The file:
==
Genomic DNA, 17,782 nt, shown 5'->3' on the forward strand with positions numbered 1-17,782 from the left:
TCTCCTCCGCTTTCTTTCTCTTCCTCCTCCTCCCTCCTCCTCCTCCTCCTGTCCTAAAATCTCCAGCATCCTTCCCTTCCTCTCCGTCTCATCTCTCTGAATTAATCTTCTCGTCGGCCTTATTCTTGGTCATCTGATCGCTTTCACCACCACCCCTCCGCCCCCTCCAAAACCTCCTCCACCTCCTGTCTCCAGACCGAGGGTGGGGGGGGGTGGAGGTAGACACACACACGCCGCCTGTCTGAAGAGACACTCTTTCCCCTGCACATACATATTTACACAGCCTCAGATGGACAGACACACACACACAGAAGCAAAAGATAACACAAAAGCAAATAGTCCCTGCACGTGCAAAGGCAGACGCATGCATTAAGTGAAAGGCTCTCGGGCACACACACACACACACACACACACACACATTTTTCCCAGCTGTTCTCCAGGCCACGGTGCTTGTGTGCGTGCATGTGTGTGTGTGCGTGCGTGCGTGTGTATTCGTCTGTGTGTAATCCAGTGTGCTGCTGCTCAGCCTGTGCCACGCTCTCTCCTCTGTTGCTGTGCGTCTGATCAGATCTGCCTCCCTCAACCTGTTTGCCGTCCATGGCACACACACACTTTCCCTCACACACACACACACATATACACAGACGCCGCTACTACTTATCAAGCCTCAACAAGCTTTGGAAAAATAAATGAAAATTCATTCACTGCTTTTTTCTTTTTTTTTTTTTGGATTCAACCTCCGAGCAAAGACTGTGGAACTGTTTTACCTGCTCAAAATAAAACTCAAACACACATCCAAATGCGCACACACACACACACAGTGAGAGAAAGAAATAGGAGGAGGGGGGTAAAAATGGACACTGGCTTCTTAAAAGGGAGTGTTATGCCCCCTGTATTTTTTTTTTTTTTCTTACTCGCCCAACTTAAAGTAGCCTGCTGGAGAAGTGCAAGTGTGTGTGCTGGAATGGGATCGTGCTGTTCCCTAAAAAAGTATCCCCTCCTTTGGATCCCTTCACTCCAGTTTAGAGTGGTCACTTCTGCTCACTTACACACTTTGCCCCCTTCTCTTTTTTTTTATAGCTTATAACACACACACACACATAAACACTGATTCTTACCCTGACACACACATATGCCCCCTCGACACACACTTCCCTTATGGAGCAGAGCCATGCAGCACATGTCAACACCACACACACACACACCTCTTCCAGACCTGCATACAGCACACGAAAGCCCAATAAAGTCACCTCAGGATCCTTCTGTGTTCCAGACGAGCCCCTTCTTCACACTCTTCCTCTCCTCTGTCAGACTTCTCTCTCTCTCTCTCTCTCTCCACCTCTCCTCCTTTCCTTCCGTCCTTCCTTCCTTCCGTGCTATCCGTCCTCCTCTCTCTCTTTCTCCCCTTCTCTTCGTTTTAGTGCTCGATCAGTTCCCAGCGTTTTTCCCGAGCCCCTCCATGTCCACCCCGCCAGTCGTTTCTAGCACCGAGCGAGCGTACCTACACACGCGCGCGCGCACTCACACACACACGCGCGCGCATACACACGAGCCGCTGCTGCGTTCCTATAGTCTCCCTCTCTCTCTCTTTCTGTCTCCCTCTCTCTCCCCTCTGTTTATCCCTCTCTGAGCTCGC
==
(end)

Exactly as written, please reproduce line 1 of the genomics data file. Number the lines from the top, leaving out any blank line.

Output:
Genomic DNA, 17,782 nt, shown 5'->3' on the forward strand with positions numbered 1-17,782 from the left: